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Downloadable PDFs of VW Online Guides

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http://blog.vectorworks.net/workflow-wednesday-3-guides-youll-wish-you-read-sooner

 

To the VW powers that be: any chance we can get access to these guides in a downloadable format?  PDFs would be great.   And if there are other guides available, it would be nice to have access to those as well.

 

If these are already publicly available , I'd appreciate if someone can point me in the right direction.  Thanks.

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I agree - these should be available as PDFs. [I used the Print function (lower right hand corner of the page) to create my own PDF, but it's not ideal]. 

 

Personally, I really do not like the whole skeumorphic, flipping page usage. But if you must use the flipping page approach, please also provide a downloadable PDF option.

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If it helps, you can save the webpage of the guide to your local drive. If you save it as an HTML format you can send/share it so any desktop web browser can open it.

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@Jeremy Best Thanks.   I was planning on these for an upcoming flight without wifi.  In general, it seems reasonable to ask VW to save these guides in a downloadable format (and easier to find).  the Vectorworks University is a start.  More generally, see this thread, which you can vote up if you agree:

 

 

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I agree 100% - it shouldn’t be this difficult. At the bottom of that FlipHTML5 page, there’s an option to ‘View Text Version’, which gives you an option to Print. I thought Great! But alas no, it only lets you print a PDF of two pages at a time. Hardly useful...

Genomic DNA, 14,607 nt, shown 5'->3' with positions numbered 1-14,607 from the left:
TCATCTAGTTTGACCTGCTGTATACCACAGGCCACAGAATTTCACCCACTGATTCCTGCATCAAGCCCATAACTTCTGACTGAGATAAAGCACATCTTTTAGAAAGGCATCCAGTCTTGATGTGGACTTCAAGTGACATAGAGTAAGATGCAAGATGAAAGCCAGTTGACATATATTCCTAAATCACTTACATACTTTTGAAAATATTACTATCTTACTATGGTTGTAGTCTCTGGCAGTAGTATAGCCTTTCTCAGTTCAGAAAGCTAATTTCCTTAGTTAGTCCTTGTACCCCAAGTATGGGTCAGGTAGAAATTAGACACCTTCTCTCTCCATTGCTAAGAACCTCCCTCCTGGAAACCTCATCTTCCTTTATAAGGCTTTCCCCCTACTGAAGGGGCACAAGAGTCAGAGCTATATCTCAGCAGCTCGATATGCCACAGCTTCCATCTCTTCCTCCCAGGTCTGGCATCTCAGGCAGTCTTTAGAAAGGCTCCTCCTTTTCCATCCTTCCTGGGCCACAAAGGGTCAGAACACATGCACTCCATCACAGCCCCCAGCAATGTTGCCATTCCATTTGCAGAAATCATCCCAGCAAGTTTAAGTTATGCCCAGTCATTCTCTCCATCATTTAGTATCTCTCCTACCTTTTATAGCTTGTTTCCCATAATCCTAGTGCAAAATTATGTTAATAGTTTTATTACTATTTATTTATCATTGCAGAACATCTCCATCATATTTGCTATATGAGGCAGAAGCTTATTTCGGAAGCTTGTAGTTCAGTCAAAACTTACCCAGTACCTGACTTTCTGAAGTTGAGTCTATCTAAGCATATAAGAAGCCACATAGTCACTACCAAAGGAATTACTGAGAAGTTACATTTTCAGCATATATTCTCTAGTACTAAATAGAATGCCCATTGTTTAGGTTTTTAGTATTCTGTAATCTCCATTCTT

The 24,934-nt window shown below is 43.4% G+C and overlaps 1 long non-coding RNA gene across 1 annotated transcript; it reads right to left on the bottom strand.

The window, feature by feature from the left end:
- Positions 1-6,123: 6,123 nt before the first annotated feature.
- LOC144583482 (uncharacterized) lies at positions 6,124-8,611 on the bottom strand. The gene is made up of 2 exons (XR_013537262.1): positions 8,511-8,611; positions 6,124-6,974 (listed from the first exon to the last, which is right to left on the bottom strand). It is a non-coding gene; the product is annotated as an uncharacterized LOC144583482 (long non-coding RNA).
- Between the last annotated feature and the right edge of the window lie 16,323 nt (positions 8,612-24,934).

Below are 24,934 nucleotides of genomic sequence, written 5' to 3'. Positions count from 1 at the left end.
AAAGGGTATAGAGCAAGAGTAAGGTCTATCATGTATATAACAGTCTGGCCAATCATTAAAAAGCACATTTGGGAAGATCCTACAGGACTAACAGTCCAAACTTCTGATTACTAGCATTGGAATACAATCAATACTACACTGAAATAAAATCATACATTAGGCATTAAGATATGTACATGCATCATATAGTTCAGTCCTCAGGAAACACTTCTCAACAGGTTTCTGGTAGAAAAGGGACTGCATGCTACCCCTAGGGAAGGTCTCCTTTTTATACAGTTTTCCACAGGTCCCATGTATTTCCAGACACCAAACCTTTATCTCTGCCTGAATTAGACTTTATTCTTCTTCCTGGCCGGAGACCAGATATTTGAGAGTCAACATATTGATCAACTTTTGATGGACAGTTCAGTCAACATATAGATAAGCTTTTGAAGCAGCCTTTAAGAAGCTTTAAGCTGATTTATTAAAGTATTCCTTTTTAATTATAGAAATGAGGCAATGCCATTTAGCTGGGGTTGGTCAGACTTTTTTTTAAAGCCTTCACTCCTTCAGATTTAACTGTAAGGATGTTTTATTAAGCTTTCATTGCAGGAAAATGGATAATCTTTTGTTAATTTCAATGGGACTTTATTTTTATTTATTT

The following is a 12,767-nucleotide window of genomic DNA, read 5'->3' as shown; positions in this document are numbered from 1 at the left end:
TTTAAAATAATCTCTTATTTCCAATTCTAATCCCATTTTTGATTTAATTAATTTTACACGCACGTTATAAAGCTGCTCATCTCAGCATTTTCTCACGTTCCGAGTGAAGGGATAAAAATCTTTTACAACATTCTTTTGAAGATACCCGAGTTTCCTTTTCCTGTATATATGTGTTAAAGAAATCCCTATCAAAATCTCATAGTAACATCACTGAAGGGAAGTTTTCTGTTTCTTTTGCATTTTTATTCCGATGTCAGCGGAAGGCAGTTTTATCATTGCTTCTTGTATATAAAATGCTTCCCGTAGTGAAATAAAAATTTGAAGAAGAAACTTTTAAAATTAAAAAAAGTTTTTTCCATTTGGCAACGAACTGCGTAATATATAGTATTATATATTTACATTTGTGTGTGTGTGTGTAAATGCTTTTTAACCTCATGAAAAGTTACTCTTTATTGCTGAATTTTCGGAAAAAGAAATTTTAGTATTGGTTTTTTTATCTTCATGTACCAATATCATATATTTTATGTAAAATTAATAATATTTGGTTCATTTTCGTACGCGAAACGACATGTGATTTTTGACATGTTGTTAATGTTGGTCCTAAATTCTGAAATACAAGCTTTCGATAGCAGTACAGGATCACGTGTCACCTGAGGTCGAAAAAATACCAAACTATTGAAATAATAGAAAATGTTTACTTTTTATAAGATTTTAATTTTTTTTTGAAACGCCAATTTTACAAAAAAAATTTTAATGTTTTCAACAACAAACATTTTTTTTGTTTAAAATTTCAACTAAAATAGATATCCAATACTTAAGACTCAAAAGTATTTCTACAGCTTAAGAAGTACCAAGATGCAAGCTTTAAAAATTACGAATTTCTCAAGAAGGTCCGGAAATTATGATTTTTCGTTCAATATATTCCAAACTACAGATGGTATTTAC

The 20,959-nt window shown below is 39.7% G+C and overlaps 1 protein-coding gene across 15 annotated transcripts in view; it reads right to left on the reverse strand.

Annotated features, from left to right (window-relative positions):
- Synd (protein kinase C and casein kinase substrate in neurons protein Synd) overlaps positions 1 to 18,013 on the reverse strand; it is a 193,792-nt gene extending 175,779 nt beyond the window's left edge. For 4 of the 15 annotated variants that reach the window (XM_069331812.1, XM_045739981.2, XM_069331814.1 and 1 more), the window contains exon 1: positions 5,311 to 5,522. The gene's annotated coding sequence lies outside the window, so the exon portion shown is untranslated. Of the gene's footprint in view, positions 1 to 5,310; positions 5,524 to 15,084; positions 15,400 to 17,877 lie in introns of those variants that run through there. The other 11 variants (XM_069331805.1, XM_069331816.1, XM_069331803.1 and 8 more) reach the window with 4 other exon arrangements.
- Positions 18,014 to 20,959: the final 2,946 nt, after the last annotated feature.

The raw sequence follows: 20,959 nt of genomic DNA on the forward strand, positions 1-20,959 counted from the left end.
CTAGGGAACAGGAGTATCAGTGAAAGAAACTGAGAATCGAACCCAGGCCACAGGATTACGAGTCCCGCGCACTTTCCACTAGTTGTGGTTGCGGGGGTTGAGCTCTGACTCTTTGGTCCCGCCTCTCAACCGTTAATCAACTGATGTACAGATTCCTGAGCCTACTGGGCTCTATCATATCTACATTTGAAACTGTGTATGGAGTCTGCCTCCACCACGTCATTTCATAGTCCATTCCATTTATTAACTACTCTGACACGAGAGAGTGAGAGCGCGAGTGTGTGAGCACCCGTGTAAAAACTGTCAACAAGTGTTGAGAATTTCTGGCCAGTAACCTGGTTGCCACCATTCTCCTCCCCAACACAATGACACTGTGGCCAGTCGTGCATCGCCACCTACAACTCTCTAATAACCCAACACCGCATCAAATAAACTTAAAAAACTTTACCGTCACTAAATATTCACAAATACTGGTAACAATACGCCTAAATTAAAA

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If it's any consolation, it's an old guide.  I was looking to see if there was any additional info on materials, but they're not included (see page 4 for types of resources).  The last page has a 2019 copyright.  Updating technical materials for major releases should be part of the game plan.

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Yes I loathe this kind of online only stuff, especially FlipHTML5 and the likes, and prefer a "simple" PDF that I can use when offline. It may be easier for the publishers to update the contents but for users it is often a step backwards, especially if their internet connection has limited speed, bandwidth/download usage or are at a location where the internet connection is poor or non-existent.

 

Most publishing programs (InDesign, FrameMaker, QuarkXPress etc.) can publish into multiple formats so it shouldn't be that hard to provide a downloadable PDF (or ePub for those using digital book readers). Unless it is one of those online only content systems that can't do this, but then it is basically the wrong system to use in my (not so) humble opinion.

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